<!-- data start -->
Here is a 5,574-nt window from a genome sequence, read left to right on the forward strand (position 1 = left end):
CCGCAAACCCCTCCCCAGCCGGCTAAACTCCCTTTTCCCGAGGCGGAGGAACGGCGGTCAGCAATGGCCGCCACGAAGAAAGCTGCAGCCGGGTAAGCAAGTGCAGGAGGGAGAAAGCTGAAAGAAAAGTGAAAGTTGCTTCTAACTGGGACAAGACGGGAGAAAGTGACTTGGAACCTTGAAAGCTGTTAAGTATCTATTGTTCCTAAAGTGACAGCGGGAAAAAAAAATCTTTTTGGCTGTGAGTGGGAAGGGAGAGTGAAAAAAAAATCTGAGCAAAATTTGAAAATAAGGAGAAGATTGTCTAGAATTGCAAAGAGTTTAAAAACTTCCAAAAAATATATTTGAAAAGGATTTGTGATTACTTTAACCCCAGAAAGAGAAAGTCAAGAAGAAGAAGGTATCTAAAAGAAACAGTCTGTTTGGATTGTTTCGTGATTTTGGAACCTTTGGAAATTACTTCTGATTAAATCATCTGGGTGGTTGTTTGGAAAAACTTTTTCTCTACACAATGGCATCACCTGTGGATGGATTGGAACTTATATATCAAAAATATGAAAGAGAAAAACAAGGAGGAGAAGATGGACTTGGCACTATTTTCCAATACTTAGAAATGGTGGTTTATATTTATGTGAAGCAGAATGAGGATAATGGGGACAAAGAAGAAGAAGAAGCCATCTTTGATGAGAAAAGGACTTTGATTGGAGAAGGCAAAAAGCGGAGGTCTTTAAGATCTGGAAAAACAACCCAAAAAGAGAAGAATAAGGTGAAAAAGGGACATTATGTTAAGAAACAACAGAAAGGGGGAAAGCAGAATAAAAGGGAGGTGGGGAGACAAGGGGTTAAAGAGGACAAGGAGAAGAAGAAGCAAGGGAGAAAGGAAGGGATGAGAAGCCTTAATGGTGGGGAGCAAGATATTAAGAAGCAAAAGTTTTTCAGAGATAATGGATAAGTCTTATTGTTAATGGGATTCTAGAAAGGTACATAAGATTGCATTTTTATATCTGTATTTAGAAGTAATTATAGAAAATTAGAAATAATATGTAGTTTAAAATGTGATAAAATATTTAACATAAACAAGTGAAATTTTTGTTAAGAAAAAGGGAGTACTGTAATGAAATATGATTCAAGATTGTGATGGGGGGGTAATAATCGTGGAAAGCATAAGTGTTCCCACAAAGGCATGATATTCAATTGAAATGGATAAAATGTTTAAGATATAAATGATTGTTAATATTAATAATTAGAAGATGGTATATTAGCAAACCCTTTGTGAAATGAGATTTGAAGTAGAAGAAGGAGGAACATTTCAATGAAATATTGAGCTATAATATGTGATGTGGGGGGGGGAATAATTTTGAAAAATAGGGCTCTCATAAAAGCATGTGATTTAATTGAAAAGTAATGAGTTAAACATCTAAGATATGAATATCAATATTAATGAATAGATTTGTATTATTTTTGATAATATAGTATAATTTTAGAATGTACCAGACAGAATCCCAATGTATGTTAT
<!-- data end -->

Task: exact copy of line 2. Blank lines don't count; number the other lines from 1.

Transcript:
CCGCAAACCCCTCCCCAGCCGGCTAAACTCCCTTTTCCCGAGGCGGAGGAACGGCGGTCAGCAATGGCCGCCACGAAGAAAGCTGCAGCCGGGTAAGCAAGTGCAGGAGGGAGAAAGCTGAAAGAAAAGTGAAAGTTGCTTCTAACTGGGACAAGACGGGAGAAAGTGACTTGGAACCTTGAAAGCTGTTAAGTATCTATTGTTCCTAAAGTGACAGCGGGAAAAAAAAATCTTTTTGGCTGTGAGTGGGAAGGGAGAGTGAAAAAAAAATCTGAGCAAAATTTGAAAATAAGGAGAAGATTGTCTAGAATTGCAAAGAGTTTAAAAACTTCCAAAAAATATATTTGAAAAGGATTTGTGATTACTTTAACCCCAGAAAGAGAAAGTCAAGAAGAAGAAGGTATCTAAAAGAAACAGTCTGTTTGGATTGTTTCGTGATTTTGGAACCTTTGGAAATTACTTCTGATTAAATCATCTGGGTGGTTGTTTGGAAAAACTTTTTCTCTACACAATGGCATCACCTGTGGATGGATTGGAACTTATATATCAAAAATATGAAAGAGAAAAACAAGGAGGAGAAGATGGACTTGGCACTATTTTCCAATACTTAGAAATGGTGGTTTATATTTATGTGAAGCAGAATGAGGATAATGGGGACAAAGAAGAAGAAGAAGCCATCTTTGATGAGAAAAGGACTTTGATTGGAGAAGGCAAAAAGCGGAGGTCTTTAAGATCTGGAAAAACAACCCAAAAAGAGAAGAATAAGGTGAAAAAGGGACATTATGTTAAGAAACAACAGAAAGGGGGAAAGCAGAATAAAAGGGAGGTGGGGAGACAAGGGGTTAAAGAGGACAAGGAGAAGAAGAAGCAAGGGAGAAAGGAAGGGATGAGAAGCCTTAATGGTGGGGAGCAAGATATTAAGAAGCAAAAGTTTTTCAGAGATAATGGATAAGTCTTATTGTTAATGGGATTCTAGAAAGGTACATAAGATTGCATTTTTATATCTGTATTTAGAAGTAATTATAGAAAATTAGAAATAATATGTAGTTTAAAATGTGATAAAATATTTAACATAAACAAGTGAAATTTTTGTTAAGAAAAAGGGAGTACTGTAATGAAATATGATTCAAGATTGTGATGGGGGGGTAATAATCGTGGAAAGCATAAGTGTTCCCACAAAGGCATGATATTCAATTGAAATGGATAAAATGTTTAAGATATAAATGATTGTTAATATTAATAATTAGAAGATGGTATATTAGCAAACCCTTTGTGAAATGAGATTTGAAGTAGAAGAAGGAGGAACATTTCAATGAAATATTGAGCTATAATATGTGATGTGGGGGGGGGAATAATTTTGAAAAATAGGGCTCTCATAAAAGCATGTGATTTAATTGAAAAGTAATGAGTTAAACATCTAAGATATGAATATCAATATTAATGAATAGATTTGTATTATTTTTGATAATATAGTATAATTTTAGAATGTACCAGACAGAATCCCAATGTATGTTAT